NFRC Exploring New Compliance Options

NFRC Exploring New Compliance Options
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aamanet.org
In addition to the NAFS Simplification process update at the Western Region Summer Summit, Joe Hayden (Pella) further reported that recent months have seen significant activity at NFRC.

In addition to the NAFS Simplification process update at the Western Region Summer Summit, Joe Hayden (Pella) further reported that recent months have seen significant activity at NFRC, including updates on FenStar, Product Certification Program (PCP) Simplification Initiatives, Residential Component Based Calculation (RCBC) and the NFRC Condensation Index (CI).

 

FenStar™

NFRC’s new FenStar Certification Program (FCP) was formed to meet an EPA mandate that the program used to certify ENERGY STAR® performance must be independently accredited to ISO/IEC 17065, as is the AAMA certification program, rather than accredit the base NFRC Product Certification Program (outlined in NFRC 700).

The FCP will replace the existing Independent Verification Program (IVP). The change should be seamless to current IVP participants.

To participate, NFRC says: “ENERGY STAR partners will need to update their product line information in PESI (pesi.nfrc.org), update their Schedule II in the NFRC Certified Products Directory (CPD), and sign a new NFRC license agreement by September 30. In addition, manufacturers must provide copies of their installation instructions provided with ENERGY STAR products, air leakage certification information and a sample of each products line’s ENERGY STAR and NFRC labels for verification.”

The FCP is governed by two procedural guides, FS-1001 and FS-1100. Both are available online. The FCP does not affect the existing NFRC Product Certification Program (PCP) or its CPD in any way. ENERGY STAR certification has always required the products to be listed in the CPD and that will continue. The FCP is being introduced in a staged rollout that began in the form of a Pilot Program started on January 2. ANSI accreditation is expected by mid-to-late 2018.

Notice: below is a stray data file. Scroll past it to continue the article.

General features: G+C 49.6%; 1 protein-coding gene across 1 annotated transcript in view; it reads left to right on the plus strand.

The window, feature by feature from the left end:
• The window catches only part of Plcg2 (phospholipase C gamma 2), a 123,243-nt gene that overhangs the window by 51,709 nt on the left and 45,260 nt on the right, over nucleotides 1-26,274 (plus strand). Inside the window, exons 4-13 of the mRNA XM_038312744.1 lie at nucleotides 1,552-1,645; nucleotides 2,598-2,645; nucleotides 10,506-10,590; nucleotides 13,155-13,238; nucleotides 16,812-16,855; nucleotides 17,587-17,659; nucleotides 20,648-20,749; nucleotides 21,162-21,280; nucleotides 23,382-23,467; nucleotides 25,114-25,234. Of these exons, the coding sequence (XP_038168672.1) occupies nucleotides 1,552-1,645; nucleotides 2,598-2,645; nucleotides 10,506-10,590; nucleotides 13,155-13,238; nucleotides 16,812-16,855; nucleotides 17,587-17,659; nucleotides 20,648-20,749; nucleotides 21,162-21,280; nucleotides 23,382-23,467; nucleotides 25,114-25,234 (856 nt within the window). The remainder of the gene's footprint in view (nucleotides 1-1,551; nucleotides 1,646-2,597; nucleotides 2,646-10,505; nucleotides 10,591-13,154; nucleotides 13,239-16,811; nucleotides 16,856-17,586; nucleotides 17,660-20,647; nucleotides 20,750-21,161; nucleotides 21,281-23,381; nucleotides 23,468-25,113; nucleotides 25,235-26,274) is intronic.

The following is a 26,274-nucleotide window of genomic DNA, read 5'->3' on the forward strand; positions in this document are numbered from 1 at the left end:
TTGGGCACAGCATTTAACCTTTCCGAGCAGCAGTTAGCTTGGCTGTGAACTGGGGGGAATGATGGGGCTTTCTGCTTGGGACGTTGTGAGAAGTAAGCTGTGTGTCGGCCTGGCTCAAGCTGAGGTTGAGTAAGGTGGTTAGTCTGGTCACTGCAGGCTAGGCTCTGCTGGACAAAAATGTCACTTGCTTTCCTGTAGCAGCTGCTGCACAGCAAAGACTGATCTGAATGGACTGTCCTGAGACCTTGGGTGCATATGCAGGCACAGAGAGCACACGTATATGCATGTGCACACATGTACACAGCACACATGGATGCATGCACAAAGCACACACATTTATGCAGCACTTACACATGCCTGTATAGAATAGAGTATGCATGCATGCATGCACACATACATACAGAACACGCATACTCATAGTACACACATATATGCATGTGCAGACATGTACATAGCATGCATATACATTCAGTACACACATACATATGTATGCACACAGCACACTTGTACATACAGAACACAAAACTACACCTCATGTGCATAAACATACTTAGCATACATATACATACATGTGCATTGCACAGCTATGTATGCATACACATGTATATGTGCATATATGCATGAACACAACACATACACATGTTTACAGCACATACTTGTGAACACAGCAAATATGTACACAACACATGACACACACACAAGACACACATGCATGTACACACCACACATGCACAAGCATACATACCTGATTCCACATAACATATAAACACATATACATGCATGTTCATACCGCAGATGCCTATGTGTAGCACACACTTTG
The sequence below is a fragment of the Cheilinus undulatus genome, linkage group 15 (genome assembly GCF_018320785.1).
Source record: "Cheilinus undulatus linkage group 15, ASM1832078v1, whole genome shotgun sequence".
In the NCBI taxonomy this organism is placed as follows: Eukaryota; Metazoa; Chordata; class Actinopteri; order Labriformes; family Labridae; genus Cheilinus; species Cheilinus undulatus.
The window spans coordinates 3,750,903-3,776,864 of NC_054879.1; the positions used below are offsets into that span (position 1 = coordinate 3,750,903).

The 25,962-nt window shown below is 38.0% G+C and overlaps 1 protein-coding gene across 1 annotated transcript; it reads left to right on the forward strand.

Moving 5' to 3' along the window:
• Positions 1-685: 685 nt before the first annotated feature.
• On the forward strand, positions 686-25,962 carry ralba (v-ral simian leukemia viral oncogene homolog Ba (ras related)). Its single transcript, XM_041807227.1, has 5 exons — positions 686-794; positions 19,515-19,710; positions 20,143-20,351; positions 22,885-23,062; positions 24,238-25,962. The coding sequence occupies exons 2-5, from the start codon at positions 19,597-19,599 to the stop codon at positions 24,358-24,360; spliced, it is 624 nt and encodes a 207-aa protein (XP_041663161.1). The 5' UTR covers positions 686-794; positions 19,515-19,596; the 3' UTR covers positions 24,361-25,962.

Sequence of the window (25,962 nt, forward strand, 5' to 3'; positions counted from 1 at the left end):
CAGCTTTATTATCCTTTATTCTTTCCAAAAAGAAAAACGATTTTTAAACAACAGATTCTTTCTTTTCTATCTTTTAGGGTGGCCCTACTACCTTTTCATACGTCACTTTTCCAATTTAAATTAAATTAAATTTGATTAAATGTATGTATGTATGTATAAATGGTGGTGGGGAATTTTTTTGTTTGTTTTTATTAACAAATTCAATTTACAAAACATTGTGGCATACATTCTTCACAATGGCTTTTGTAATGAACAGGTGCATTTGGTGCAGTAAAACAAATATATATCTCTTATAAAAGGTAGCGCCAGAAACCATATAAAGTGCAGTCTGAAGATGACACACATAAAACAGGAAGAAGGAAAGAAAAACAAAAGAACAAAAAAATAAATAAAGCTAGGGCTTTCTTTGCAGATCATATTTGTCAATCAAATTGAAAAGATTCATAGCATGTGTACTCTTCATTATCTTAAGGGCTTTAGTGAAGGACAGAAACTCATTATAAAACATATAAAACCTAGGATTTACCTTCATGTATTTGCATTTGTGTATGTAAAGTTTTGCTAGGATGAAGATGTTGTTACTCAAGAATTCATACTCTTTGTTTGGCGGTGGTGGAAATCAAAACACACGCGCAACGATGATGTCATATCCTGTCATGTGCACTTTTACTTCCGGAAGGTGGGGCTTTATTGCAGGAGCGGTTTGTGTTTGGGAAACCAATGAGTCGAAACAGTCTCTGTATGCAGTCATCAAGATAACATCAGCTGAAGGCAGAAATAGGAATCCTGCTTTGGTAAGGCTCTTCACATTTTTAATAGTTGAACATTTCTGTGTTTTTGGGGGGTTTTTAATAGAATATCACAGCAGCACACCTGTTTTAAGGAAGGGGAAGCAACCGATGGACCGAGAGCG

For more information, see the NFRC’s FenStar FAQ page.

 

PCP Simplification Initiatives

Three key ideas are being explored to streamline the existing NFRC PCP:

  1. Validation simplification – develop a viable Quality Assurance program that reduces or eliminates the need for physical hot-box testing (per NFRC 102) for validation. Instead, there would be a physical evaluation of components; if they match drawings, product line models are validated.
  2. Scaled approach to recertification – simplify product recertification by requiring, if no or only minor changes have been made over the five-year certification period, an affidavit to that effect, physical evaluation, or full simulation and physical evaluation. The first two options will likely require enhanced in-plant Quality Management System (QMS) requirements and two plant audits per year versus one.
  3. Elimination of grids and using only 3mm or 6mm glass. This proposal would remove complexity by not rating grids (other than true divided lites [TDL]) and rating only those products with 3mm or 6mm glass thickness. It has been found that most products produced at the NFRC-required size already have the 3mm glass option. Rating multiple glass thicknesses involves insignificant U-factor and SHGC variation, does little for and confuses the consumer and complicates the program for the manufacturer.

 

Residential Component Based Calculation (RCBC)

The objective is to develop a simple trendline based calculation to determine whole product U-factors, SHGCs and VTs by only entering center-of-glass (COG) values.

The methodology would expand to all products – curtain wall and storefront systems as well as residential. It may include skylights based on ongoing research. The timing of implementation, likely to start with a pilot phase, is yet to be determined. For full details, visit the NFRC Online Community page, which requires a username and password.

 

Condensation Index

Current NFRC Condensation Resistance values are based on area-weighted temperature averaging. A proposed revision to NFRC 500 would introduce a Condensation Index (CI) based on the coldest spot.

This should align better with AAMA’s Condensation Resistance Factor (CRF) and CSA’s Temperature Index (TI). Instructions for determining CI values for specific products can be found online. Actual implementation schedules are still to be determined.

Currently, NFRC is working through negatives submitted from the latest ballot. More details are available on the Task Group’s website (NFRC login is required).

 

Future Meetings

The next NFRC conference is scheduled for October 8-10 in Albuquerque, NM. More details are available here.

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